Like the Olympic tribute to Britain’s NHS, countries wear nationalized health systems as badges of pride. In those same countries, assertions like “fifty million Americans have no access to care” and “US health care is scandalous” are widespread. Despite their frequency, these denunciations are wholly contradicted by facts.
No charge is repeated more often than this statistic: 16%, almost 50 million Americans, lack health insurance. But ten million were not even US citizens; millions more claimed to have no health insurance but were using insurance; and 13 million adults and 5 million children were already eligible for government insurance, but had not enrolled. Claims about uninsured Americans have been greatly exaggerated.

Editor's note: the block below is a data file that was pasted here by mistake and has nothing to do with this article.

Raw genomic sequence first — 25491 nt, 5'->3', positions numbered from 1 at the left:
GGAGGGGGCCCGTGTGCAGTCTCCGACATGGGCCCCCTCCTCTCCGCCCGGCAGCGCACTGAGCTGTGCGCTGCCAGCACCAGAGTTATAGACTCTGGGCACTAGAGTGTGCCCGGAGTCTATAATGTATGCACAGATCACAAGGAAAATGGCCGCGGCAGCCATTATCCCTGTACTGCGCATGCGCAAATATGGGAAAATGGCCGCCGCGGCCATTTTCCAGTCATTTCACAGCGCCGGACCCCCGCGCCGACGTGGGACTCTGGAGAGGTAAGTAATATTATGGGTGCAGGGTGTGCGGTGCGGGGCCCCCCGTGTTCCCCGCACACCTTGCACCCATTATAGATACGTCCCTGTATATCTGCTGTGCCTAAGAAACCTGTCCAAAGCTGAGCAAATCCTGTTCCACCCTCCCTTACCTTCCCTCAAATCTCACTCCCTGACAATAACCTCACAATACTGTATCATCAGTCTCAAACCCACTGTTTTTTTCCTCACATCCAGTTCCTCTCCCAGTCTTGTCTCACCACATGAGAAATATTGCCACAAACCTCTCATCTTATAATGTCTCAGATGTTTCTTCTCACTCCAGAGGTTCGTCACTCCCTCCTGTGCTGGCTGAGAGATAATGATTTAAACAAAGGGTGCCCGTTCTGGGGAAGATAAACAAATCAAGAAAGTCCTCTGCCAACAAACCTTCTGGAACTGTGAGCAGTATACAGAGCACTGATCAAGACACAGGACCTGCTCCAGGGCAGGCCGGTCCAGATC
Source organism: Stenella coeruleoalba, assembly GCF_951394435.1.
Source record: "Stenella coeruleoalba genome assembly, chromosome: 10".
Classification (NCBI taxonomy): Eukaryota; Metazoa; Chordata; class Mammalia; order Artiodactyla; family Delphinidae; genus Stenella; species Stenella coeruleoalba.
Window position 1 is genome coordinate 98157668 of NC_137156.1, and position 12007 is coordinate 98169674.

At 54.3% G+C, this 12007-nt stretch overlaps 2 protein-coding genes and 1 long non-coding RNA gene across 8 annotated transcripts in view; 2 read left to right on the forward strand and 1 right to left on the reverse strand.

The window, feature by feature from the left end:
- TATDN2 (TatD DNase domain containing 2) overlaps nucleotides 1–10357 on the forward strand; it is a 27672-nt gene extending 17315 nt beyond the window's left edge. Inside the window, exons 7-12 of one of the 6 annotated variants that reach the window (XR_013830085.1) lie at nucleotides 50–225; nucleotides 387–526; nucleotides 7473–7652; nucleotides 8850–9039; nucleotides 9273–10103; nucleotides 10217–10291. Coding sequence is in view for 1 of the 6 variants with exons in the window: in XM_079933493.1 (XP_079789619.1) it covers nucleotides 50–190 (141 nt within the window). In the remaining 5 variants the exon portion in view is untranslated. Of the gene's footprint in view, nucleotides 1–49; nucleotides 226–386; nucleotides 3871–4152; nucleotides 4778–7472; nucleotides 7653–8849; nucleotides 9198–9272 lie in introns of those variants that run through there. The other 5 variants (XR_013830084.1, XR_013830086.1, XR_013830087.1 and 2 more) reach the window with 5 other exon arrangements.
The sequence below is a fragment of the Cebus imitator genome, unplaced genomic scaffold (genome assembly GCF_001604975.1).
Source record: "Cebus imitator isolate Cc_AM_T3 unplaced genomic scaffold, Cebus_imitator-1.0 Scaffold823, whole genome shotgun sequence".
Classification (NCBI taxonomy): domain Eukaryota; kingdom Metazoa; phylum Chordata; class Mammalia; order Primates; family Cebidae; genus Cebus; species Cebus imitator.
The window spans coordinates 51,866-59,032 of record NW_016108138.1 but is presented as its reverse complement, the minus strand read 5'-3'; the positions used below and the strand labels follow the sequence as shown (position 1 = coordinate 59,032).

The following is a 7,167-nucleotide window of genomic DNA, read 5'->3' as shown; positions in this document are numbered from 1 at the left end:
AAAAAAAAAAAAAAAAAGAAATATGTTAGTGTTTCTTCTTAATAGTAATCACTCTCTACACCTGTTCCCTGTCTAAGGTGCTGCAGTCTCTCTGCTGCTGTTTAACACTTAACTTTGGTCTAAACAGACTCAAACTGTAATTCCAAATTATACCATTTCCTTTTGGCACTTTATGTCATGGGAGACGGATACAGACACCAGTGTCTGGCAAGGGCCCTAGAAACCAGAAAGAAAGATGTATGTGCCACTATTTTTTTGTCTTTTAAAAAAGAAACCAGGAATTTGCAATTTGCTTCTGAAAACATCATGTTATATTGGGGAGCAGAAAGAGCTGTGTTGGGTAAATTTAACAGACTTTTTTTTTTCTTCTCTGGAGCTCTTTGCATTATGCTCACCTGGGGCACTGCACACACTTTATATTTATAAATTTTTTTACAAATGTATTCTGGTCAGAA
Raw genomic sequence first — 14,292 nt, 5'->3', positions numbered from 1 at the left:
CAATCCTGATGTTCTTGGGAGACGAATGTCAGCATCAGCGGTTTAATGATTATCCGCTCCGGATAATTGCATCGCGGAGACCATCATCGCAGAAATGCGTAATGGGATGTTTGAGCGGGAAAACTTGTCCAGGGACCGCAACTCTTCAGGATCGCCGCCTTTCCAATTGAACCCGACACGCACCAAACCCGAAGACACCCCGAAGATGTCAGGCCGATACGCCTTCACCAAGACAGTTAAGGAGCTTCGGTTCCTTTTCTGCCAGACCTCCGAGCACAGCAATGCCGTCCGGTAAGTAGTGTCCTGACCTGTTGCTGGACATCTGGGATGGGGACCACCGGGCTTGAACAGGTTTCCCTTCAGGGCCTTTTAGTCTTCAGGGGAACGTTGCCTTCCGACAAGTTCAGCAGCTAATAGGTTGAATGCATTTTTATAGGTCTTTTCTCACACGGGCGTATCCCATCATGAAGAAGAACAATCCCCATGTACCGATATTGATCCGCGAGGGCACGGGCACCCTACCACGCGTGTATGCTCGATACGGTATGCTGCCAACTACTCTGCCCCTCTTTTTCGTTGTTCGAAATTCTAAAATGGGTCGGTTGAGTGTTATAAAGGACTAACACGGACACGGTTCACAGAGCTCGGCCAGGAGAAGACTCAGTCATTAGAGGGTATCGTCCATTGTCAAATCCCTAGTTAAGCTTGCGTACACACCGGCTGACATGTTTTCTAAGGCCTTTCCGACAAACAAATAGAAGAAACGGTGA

The truth is that health insurance does not equate with health care access.
Statistics Canada stated “waiting time has been identified as a key measure of access.” Affirming 2005’s Chaoulli v. Quebec
, in which Supreme Court justices famously concluded “access to a waiting list is not access to health care,” countless studies document grave consequences from prolonged waits. A growing list of European countries, including Denmark, England, Finland, Ireland, Italy, the Netherlands, Norway, Spain, and Sweden, have been forced by public outcry and laws to address unacceptable waits for care.
Meanwhile, it is understood that “waiting lists are not a feature in the United States,” as stated in a 2007 study and separately underscored by the OECD (“[the US is] a country where waiting time is not a policy concern”). Indeed, Americans would be stunned to hear the reality of nationalized insurance:
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